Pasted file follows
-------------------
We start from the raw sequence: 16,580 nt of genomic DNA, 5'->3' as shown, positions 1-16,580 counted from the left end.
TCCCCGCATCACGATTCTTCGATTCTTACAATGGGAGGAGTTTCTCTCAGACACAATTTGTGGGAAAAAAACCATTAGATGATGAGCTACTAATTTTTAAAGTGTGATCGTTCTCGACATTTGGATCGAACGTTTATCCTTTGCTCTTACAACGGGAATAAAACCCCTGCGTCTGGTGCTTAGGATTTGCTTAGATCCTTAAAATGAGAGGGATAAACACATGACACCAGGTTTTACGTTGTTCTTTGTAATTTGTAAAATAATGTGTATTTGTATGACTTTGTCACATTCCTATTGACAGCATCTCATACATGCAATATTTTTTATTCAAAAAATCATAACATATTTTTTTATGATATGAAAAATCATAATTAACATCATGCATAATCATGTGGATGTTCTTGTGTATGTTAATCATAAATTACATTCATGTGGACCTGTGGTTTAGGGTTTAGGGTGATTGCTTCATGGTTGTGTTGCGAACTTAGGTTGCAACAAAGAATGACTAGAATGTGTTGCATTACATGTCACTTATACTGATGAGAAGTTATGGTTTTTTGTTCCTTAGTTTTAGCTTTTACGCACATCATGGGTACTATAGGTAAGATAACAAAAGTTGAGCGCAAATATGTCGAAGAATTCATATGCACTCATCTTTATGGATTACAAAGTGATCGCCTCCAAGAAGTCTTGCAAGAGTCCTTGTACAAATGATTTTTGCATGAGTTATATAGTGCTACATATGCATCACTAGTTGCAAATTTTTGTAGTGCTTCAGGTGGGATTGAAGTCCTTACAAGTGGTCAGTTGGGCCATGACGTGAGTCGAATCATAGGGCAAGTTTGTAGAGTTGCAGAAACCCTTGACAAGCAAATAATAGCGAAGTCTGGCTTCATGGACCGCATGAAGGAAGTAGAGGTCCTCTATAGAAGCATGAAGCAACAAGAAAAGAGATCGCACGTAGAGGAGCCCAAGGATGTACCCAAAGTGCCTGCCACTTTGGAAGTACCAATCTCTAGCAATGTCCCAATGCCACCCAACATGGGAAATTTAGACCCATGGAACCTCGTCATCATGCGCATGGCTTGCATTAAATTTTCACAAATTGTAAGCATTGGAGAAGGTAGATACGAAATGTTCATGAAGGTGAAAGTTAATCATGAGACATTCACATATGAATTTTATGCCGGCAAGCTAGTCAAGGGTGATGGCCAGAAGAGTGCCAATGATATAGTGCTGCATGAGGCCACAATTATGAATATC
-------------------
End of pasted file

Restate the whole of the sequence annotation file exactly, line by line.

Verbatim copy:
We start from the raw sequence: 16,580 nt of genomic DNA, 5'->3' as shown, positions 1-16,580 counted from the left end.
TCCCCGCATCACGATTCTTCGATTCTTACAATGGGAGGAGTTTCTCTCAGACACAATTTGTGGGAAAAAAACCATTAGATGATGAGCTACTAATTTTTAAAGTGTGATCGTTCTCGACATTTGGATCGAACGTTTATCCTTTGCTCTTACAACGGGAATAAAACCCCTGCGTCTGGTGCTTAGGATTTGCTTAGATCCTTAAAATGAGAGGGATAAACACATGACACCAGGTTTTACGTTGTTCTTTGTAATTTGTAAAATAATGTGTATTTGTATGACTTTGTCACATTCCTATTGACAGCATCTCATACATGCAATATTTTTTATTCAAAAAATCATAACATATTTTTTTATGATATGAAAAATCATAATTAACATCATGCATAATCATGTGGATGTTCTTGTGTATGTTAATCATAAATTACATTCATGTGGACCTGTGGTTTAGGGTTTAGGGTGATTGCTTCATGGTTGTGTTGCGAACTTAGGTTGCAACAAAGAATGACTAGAATGTGTTGCATTACATGTCACTTATACTGATGAGAAGTTATGGTTTTTTGTTCCTTAGTTTTAGCTTTTACGCACATCATGGGTACTATAGGTAAGATAACAAAAGTTGAGCGCAAATATGTCGAAGAATTCATATGCACTCATCTTTATGGATTACAAAGTGATCGCCTCCAAGAAGTCTTGCAAGAGTCCTTGTACAAATGATTTTTGCATGAGTTATATAGTGCTACATATGCATCACTAGTTGCAAATTTTTGTAGTGCTTCAGGTGGGATTGAAGTCCTTACAAGTGGTCAGTTGGGCCATGACGTGAGTCGAATCATAGGGCAAGTTTGTAGAGTTGCAGAAACCCTTGACAAGCAAATAATAGCGAAGTCTGGCTTCATGGACCGCATGAAGGAAGTAGAGGTCCTCTATAGAAGCATGAAGCAACAAGAAAAGAGATCGCACGTAGAGGAGCCCAAGGATGTACCCAAAGTGCCTGCCACTTTGGAAGTACCAATCTCTAGCAATGTCCCAATGCCACCCAACATGGGAAATTTAGACCCATGGAACCTCGTCATCATGCGCATGGCTTGCATTAAATTTTCACAAATTGTAAGCATTGGAGAAGGTAGATACGAAATGTTCATGAAGGTGAAAGTTAATCATGAGACATTCACATATGAATTTTATGCCGGCAAGCTAGTCAAGGGTGATGGCCAGAAGAGTGCCAATGATATAGTGCTGCATGAGGCCACAATTATGAATATC